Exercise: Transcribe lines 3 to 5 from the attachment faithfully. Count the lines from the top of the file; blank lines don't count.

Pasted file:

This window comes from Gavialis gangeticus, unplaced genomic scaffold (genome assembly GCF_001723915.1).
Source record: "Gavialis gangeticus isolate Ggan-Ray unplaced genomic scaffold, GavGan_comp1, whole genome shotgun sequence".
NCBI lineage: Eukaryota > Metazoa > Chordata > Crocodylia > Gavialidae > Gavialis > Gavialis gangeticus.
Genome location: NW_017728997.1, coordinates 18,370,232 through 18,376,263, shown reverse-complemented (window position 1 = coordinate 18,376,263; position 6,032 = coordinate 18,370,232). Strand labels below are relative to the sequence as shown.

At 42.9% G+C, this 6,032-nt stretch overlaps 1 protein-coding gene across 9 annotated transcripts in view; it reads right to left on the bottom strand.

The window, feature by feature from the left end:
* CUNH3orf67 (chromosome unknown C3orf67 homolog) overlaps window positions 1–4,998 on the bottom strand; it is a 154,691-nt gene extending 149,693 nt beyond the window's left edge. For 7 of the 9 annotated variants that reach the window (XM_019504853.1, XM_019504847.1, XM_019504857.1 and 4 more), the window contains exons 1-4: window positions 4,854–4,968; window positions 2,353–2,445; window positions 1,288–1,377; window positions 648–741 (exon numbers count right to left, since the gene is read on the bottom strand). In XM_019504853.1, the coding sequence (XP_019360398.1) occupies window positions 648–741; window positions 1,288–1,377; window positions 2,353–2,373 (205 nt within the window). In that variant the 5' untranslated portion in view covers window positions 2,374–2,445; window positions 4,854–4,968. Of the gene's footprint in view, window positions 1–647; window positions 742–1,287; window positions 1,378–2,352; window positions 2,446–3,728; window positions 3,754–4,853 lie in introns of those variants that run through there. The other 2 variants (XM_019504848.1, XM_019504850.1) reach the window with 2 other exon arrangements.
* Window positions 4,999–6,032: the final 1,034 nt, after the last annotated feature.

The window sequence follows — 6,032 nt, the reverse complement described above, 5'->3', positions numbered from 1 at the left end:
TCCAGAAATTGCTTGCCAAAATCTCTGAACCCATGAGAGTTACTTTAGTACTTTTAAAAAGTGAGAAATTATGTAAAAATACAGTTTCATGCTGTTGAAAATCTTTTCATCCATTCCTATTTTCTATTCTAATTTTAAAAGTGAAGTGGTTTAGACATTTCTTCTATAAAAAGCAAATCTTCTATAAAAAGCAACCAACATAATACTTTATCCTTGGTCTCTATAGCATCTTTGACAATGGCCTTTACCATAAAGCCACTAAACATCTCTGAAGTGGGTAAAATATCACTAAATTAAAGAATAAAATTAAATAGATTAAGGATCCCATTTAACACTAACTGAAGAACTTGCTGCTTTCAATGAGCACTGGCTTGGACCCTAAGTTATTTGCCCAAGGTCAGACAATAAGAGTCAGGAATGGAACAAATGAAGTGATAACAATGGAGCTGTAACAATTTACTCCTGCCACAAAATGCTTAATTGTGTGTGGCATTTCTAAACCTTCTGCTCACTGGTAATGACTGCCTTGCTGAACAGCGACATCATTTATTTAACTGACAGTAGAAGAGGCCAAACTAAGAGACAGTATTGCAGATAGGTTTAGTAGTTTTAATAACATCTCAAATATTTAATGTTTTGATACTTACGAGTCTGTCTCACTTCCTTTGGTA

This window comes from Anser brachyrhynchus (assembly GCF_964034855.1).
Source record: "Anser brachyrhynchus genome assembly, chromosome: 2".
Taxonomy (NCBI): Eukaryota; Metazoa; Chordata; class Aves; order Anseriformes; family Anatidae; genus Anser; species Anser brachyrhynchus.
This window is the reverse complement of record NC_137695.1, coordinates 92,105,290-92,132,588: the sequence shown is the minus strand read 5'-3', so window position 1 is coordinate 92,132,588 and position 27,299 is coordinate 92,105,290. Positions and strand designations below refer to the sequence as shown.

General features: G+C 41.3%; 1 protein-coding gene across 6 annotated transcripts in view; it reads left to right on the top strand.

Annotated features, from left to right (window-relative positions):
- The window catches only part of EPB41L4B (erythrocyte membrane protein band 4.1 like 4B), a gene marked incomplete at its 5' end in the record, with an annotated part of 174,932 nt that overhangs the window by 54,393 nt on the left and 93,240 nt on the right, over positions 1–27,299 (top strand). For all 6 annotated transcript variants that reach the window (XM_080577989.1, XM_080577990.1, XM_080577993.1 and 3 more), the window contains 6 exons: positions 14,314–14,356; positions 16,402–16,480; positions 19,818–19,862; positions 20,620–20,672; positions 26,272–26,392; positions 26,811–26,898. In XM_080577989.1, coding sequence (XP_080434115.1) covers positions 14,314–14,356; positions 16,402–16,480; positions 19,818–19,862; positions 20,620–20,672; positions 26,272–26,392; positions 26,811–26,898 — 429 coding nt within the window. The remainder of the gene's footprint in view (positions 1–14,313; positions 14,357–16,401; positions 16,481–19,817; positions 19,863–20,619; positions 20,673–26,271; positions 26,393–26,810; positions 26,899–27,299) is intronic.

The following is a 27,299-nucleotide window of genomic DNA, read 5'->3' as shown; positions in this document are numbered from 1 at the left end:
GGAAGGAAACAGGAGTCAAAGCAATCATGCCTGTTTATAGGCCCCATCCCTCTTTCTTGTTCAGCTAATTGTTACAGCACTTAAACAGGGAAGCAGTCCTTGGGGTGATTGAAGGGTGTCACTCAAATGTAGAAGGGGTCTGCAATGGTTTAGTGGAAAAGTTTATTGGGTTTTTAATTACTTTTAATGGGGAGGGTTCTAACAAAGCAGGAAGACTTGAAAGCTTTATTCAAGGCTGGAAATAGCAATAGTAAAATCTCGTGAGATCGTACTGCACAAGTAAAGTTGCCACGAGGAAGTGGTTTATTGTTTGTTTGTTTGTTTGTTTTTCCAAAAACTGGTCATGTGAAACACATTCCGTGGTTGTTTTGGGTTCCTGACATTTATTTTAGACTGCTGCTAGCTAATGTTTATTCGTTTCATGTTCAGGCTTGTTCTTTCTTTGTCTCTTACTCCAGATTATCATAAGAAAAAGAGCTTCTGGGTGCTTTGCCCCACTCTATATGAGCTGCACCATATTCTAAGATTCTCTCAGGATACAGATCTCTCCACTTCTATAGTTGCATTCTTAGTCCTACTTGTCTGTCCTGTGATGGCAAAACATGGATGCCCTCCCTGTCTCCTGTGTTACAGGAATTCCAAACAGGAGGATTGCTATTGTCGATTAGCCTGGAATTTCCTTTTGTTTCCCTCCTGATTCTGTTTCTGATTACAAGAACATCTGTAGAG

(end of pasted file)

NCBI lineage: Eukaryota > Metazoa > Chordata > Crocodylia > Gavialidae > Gavialis > Gavialis gangeticus.
Genome location: NW_017728997.1, coordinates 18,370,232 through 18,376,263, shown reverse-complemented (window position 1 = coordinate 18,376,263; position 6,032 = coordinate 18,370,232). Strand labels below are relative to the sequence as shown.

At 42.9% G+C, this 6,032-nt stretch overlaps 1 protein-coding gene across 9 annotated transcripts in view; it reads right to left on the bottom strand.